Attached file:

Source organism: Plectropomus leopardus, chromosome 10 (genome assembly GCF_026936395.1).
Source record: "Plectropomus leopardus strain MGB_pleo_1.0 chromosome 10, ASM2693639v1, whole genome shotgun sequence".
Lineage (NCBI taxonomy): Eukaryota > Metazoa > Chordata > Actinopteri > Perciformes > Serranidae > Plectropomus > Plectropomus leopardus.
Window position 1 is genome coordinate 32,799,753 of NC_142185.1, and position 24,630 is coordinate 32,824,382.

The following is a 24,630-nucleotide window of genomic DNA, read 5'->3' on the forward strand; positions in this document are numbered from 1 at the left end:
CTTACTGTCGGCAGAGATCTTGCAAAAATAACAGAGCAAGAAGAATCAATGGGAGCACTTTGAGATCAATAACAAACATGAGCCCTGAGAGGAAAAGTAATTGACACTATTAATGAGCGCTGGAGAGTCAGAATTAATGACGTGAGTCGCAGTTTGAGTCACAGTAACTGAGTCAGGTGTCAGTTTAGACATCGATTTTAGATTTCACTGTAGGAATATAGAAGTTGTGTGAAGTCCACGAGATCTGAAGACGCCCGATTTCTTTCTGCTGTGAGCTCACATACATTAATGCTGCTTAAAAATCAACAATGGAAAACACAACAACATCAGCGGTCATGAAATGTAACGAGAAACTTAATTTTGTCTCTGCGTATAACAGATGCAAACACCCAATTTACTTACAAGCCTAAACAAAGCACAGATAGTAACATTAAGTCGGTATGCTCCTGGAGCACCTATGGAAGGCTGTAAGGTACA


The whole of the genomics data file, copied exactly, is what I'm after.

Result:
Source organism: Plectropomus leopardus, chromosome 10 (genome assembly GCF_026936395.1).
Source record: "Plectropomus leopardus strain MGB_pleo_1.0 chromosome 10, ASM2693639v1, whole genome shotgun sequence".
Lineage (NCBI taxonomy): Eukaryota > Metazoa > Chordata > Actinopteri > Perciformes > Serranidae > Plectropomus > Plectropomus leopardus.
Window position 1 is genome coordinate 32,799,753 of NC_142185.1, and position 24,630 is coordinate 32,824,382.

The following is a 24,630-nucleotide window of genomic DNA, read 5'->3' on the forward strand; positions in this document are numbered from 1 at the left end:
CTTACTGTCGGCAGAGATCTTGCAAAAATAACAGAGCAAGAAGAATCAATGGGAGCACTTTGAGATCAATAACAAACATGAGCCCTGAGAGGAAAAGTAATTGACACTATTAATGAGCGCTGGAGAGTCAGAATTAATGACGTGAGTCGCAGTTTGAGTCACAGTAACTGAGTCAGGTGTCAGTTTAGACATCGATTTTAGATTTCACTGTAGGAATATAGAAGTTGTGTGAAGTCCACGAGATCTGAAGACGCCCGATTTCTTTCTGCTGTGAGCTCACATACATTAATGCTGCTTAAAAATCAACAATGGAAAACACAACAACATCAGCGGTCATGAAATGTAACGAGAAACTTAATTTTGTCTCTGCGTATAACAGATGCAAACACCCAATTTACTTACAAGCCTAAACAAAGCACAGATAGTAACATTAAGTCGGTATGCTCCTGGAGCACCTATGGAAGGCTGTAAGGTACA